Apple Watch rumors clash over timetable for big design changes: not until next year?

This September, it will have been two years since Apple first announced the Apple Watch. And in the mobile-tech world, that’s more cause for a retirement party than a birthday party. The smartwatch’s age has been helping to fuel rumors of second-gen hardware, and while the idea that Apple’s cooking up a new wearable is an easy enough sell, sources have been butting head over the details: what changes will Apple make for its second-gen model, and when could we hope to see the new smartwatch launch? Just last week we looked at a report pointing to a substantially thinner Apple Watch making its debut at WWDC, but now a new analysis suggests that the new wearable will still look like the first-gen model, and wouldn’t be here until later in the year.

The analyst note says that a slimmed-down Apple Watch – along with any other design changes Apple might make – wouldn’t happen until sometime in 2017, and while we’ll likely see a new Apple Watch later this year, it will keep its upgrades internal, focusing on things like performance and battery life.

That conservative update may reflect Apple’s lack of confidence in the smartwatch market, with this analysis also suggesting that customers are still warming up to wearables, and that Apple could be seeing lower sales than other sources have estimated.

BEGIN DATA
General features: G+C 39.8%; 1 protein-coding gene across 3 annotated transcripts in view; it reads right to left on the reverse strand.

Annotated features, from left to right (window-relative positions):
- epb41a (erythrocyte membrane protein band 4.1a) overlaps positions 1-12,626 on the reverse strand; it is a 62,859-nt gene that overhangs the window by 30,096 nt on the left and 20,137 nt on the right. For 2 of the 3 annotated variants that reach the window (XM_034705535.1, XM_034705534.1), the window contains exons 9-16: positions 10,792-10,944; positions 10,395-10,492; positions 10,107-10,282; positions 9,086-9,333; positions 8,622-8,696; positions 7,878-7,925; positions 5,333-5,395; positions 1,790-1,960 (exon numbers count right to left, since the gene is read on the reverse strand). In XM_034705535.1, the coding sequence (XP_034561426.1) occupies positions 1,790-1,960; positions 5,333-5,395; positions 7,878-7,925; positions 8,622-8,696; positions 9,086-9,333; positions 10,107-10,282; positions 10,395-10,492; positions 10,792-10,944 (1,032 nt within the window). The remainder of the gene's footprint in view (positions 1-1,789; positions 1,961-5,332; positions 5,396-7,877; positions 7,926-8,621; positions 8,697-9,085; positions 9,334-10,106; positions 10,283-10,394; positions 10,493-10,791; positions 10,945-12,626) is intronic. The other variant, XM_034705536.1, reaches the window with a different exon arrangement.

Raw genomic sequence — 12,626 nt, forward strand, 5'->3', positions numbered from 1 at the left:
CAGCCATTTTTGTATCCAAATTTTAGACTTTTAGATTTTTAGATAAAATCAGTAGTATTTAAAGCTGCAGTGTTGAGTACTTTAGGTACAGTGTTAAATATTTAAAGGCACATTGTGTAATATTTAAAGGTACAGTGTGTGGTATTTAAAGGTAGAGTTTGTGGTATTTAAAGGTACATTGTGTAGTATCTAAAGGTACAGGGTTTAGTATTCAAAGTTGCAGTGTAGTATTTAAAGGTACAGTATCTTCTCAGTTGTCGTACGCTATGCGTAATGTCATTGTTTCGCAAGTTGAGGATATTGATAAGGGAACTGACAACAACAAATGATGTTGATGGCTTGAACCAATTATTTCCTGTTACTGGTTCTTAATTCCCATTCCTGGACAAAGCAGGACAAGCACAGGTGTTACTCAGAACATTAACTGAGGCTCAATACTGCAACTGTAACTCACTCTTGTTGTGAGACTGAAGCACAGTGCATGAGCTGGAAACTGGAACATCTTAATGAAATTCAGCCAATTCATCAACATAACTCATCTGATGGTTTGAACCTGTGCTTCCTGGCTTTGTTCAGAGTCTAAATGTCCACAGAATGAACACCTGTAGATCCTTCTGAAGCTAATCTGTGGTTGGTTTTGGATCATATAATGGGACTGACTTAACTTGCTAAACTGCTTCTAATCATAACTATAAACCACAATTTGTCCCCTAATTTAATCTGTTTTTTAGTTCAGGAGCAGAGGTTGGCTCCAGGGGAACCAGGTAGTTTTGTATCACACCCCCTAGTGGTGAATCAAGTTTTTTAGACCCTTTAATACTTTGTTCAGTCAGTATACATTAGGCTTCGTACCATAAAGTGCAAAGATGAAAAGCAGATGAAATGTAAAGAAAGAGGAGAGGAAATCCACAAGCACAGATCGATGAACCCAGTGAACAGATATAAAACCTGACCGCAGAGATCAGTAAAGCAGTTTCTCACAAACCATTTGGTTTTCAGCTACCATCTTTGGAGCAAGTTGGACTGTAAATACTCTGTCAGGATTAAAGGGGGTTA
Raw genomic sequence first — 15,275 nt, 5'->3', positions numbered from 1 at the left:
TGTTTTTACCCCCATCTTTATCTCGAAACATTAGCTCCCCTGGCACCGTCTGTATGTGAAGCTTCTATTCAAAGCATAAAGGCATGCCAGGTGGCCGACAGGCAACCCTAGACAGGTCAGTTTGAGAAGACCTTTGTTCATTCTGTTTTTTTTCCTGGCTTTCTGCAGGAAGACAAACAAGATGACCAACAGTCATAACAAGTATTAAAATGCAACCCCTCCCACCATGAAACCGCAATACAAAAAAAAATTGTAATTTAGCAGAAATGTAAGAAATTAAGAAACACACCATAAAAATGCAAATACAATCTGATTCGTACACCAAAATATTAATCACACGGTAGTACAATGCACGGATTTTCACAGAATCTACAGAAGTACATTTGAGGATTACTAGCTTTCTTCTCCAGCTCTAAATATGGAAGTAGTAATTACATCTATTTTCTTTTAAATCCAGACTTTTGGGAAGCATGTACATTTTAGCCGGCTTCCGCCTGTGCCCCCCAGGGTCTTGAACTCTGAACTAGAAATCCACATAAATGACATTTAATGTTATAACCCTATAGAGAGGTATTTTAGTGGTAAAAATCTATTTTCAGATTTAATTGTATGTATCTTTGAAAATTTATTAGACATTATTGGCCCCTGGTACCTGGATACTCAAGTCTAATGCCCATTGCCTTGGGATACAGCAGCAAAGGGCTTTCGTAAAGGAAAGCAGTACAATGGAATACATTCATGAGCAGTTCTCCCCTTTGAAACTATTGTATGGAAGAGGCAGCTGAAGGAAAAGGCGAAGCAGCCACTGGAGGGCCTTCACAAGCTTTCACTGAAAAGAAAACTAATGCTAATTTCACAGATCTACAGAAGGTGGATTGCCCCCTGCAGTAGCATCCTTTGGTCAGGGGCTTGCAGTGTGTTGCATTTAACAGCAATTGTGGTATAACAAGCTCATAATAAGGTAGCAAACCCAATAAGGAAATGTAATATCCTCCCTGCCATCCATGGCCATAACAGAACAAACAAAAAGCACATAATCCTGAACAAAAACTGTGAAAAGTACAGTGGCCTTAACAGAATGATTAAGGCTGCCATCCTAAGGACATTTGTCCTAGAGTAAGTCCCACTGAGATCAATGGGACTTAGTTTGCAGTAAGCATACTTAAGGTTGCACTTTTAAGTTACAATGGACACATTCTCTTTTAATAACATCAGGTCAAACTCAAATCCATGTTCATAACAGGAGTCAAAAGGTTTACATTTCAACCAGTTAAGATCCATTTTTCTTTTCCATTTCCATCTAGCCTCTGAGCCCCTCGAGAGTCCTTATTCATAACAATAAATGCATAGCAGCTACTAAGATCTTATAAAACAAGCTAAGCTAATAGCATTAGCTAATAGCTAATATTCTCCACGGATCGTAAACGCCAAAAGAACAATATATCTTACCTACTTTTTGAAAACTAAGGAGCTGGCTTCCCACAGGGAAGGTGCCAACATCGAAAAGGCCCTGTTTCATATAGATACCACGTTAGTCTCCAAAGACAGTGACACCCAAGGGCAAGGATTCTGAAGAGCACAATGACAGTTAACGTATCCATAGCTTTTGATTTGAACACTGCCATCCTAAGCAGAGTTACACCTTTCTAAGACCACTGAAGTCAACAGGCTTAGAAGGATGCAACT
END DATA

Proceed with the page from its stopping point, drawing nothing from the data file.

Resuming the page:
Even if this year only brings us a spec-boosted Apple Watch refresh, when could we hope to see it land? WWDC still sounds like a possibility, but this report again raises the possibility of a September announcement with the new Apple Watch sharing the spotlight with the iPhone 7. That still leaves an awful lot of possibilities in play, and for the moment we’re still not incredibly confident about any of these new Apple Watch estimates.

Source: Apple Insider

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About The Author
Stephen Schenck
Stephen has been writing about electronics since 2008, which only serves to frustrate him that he waited so long to combine his love of gadgets and his degree in writing. In his spare time, he collects console and arcade game hardware, is a motorcycle enthusiast, and enjoys trapping blue crabs. Stephen's first mobile device was a 624 MHz Dell Axim X30, which he's convinced is still a viable platform. Stephen longs for a market where phones are sold independently of service, and bandwidth is cheap and plentiful; he's not holding his breath. In the meantime, he devours smartphone news and tries to sort out the juicy bits Read more about Stephen Schenck!